For the Good of All? An essay about Joseph Stalin's elmination of the kulaks, with references to Aleksandr Solzhenitsyn's novel, "One Day in the Life of Ivan Denisovich".

Essay by Buckeye00830High School, 12th gradeA, November 2006

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If you could go back in time, knowing that Hitler started the most devastating war in the history of the world, would you kill him? Would you kill the infant Hitler, long before he became the anti-Semitic sociopath who attempted to systemically wipeout an entire people? Would you kill a pregnant Klara Pölzl, the mother of this monstrosity? How far down the line would you be willing to go to ensure the fate of the future? (Iles) When faced with that same question, Joseph Stalin would respond with a smile and the OGPU.

Joseph Stalin blamed the failure of the forced collectivization of agriculture on the kulaks, a group of rich peasants. In reality, the kulaks were a very small percentage of the people. Stalin included a large majority of the middle class into his definition of a kulak. He was quoted as saying "We have an adequate material base which enables us to strike at the kulaks, to break their resistance, to eliminate them as a class, and to substitute for their output of the collective farms and state farms..."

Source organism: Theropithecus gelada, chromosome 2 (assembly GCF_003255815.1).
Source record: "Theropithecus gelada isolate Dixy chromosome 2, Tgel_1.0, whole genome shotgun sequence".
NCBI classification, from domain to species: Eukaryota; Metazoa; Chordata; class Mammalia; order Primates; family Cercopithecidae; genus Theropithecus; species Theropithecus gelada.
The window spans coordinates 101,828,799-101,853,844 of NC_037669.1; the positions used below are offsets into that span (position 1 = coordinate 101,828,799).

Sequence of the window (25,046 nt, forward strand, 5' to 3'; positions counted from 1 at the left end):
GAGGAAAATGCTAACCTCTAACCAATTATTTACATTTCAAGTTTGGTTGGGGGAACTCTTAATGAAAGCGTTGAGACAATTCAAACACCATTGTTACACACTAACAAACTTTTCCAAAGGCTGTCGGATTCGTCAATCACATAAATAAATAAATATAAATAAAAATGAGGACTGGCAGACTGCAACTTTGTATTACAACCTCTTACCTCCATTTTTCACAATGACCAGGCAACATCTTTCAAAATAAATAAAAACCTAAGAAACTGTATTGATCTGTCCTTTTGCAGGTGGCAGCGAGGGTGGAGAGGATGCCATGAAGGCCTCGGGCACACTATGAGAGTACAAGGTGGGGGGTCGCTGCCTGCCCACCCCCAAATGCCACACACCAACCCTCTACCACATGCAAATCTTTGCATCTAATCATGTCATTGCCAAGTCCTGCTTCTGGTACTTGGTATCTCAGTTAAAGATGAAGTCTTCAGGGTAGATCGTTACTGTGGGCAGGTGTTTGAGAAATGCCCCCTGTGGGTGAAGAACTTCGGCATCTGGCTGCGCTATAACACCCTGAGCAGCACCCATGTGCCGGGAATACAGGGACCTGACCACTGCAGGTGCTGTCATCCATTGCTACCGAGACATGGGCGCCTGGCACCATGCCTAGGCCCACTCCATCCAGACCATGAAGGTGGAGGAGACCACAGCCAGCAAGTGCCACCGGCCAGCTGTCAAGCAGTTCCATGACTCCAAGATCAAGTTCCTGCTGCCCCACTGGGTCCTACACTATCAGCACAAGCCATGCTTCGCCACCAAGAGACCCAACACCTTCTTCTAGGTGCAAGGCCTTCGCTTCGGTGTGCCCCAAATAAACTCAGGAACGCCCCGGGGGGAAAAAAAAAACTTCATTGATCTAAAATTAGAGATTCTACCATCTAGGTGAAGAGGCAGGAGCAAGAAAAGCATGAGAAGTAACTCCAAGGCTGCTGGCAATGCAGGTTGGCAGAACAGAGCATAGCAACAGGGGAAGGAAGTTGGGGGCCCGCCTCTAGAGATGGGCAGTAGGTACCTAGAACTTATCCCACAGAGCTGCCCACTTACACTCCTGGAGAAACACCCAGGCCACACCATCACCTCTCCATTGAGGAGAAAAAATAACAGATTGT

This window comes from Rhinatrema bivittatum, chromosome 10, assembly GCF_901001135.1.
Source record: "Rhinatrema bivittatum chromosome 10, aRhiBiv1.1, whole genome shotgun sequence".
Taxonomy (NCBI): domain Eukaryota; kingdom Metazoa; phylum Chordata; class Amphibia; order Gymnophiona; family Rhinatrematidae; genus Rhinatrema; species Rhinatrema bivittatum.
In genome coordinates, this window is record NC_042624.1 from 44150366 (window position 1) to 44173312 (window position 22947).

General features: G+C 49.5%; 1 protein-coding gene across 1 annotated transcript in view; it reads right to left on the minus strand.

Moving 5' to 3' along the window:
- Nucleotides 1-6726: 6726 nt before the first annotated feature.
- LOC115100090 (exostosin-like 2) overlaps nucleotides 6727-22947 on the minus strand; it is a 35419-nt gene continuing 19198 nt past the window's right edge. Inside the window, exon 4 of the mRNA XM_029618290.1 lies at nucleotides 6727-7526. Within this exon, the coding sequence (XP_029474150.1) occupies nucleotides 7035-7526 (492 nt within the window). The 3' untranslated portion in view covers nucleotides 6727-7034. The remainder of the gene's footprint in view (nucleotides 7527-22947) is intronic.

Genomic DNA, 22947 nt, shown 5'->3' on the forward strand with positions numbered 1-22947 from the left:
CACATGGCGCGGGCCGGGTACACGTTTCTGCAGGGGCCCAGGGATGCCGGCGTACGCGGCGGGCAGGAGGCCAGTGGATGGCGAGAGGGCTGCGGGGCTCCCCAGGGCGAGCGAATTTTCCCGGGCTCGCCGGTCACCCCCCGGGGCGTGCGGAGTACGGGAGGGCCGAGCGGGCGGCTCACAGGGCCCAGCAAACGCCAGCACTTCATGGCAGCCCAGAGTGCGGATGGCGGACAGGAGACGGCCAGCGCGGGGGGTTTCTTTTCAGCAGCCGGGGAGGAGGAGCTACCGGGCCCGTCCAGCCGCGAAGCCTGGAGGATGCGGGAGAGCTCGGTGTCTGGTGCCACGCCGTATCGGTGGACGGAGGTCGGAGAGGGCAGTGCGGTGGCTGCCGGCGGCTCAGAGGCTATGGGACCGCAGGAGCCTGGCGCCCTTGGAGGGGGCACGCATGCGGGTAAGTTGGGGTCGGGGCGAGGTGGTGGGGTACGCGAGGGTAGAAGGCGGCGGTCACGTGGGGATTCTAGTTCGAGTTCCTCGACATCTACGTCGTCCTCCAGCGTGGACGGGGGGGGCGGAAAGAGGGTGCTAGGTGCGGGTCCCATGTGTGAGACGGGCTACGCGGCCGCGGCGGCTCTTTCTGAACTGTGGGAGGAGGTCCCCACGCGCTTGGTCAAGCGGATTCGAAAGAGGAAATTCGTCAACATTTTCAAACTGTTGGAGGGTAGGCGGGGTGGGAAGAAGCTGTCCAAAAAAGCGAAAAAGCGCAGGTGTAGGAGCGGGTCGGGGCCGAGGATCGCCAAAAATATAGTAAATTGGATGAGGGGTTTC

(Houghton 324). The tyrannical psychopath planned to eliminate the entire kulak class and was not secretive about it. Those defined as kulaks, kulak helpers, or ex-kulaks were to be shot, placed into Gulag labor camps, or deported to remote areas of the country, depending on the charge.

Stalin went to extremes in his prejudice against the kulaks. He would often raid kulak farms for everything. "They would take not only the food and livestock, but also 'all valuables and surpluses of clothing,' including icons in their frames, samovars, painted carpets and even metal kitchen utensils which might be silver." (Houghton 325). One man, Lev Kopelev, reflects on his involvement in one such raid. "The woman howled hysterically, clinging to...